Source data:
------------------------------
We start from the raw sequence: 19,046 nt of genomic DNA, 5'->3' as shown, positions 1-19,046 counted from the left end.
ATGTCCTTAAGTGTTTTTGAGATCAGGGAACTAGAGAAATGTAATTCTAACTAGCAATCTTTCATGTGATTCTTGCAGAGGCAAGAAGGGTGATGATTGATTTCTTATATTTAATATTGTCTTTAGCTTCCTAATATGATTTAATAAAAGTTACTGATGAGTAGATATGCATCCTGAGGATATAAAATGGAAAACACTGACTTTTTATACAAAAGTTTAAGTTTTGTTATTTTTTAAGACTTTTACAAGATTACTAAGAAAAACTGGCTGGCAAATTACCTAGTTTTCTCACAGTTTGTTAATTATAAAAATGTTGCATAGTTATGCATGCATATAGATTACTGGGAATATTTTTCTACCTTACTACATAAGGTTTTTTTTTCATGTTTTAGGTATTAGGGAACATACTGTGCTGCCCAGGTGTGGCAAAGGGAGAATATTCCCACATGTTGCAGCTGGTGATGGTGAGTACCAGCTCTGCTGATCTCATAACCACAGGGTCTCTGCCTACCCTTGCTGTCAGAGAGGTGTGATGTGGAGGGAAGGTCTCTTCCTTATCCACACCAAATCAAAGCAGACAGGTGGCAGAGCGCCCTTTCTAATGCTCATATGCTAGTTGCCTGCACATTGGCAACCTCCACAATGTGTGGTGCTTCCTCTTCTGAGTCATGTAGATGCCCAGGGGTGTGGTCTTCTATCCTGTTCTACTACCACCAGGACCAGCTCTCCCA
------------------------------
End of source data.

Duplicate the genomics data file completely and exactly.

We start from the raw sequence: 19,046 nt of genomic DNA, 5'->3' as shown, positions 1-19,046 counted from the left end.
ATGTCCTTAAGTGTTTTTGAGATCAGGGAACTAGAGAAATGTAATTCTAACTAGCAATCTTTCATGTGATTCTTGCAGAGGCAAGAAGGGTGATGATTGATTTCTTATATTTAATATTGTCTTTAGCTTCCTAATATGATTTAATAAAAGTTACTGATGAGTAGATATGCATCCTGAGGATATAAAATGGAAAACACTGACTTTTTATACAAAAGTTTAAGTTTTGTTATTTTTTAAGACTTTTACAAGATTACTAAGAAAAACTGGCTGGCAAATTACCTAGTTTTCTCACAGTTTGTTAATTATAAAAATGTTGCATAGTTATGCATGCATATAGATTACTGGGAATATTTTTCTACCTTACTACATAAGGTTTTTTTTTCATGTTTTAGGTATTAGGGAACATACTGTGCTGCCCAGGTGTGGCAAAGGGAGAATATTCCCACATGTTGCAGCTGGTGATGGTGAGTACCAGCTCTGCTGATCTCATAACCACAGGGTCTCTGCCTACCCTTGCTGTCAGAGAGGTGTGATGTGGAGGGAAGGTCTCTTCCTTATCCACACCAAATCAAAGCAGACAGGTGGCAGAGCGCCCTTTCTAATGCTCATATGCTAGTTGCCTGCACATTGGCAACCTCCACAATGTGTGGTGCTTCCTCTTCTGAGTCATGTAGATGCCCAGGGGTGTGGTCTTCTATCCTGTTCTACTACCACCAGGACCAGCTCTCCCA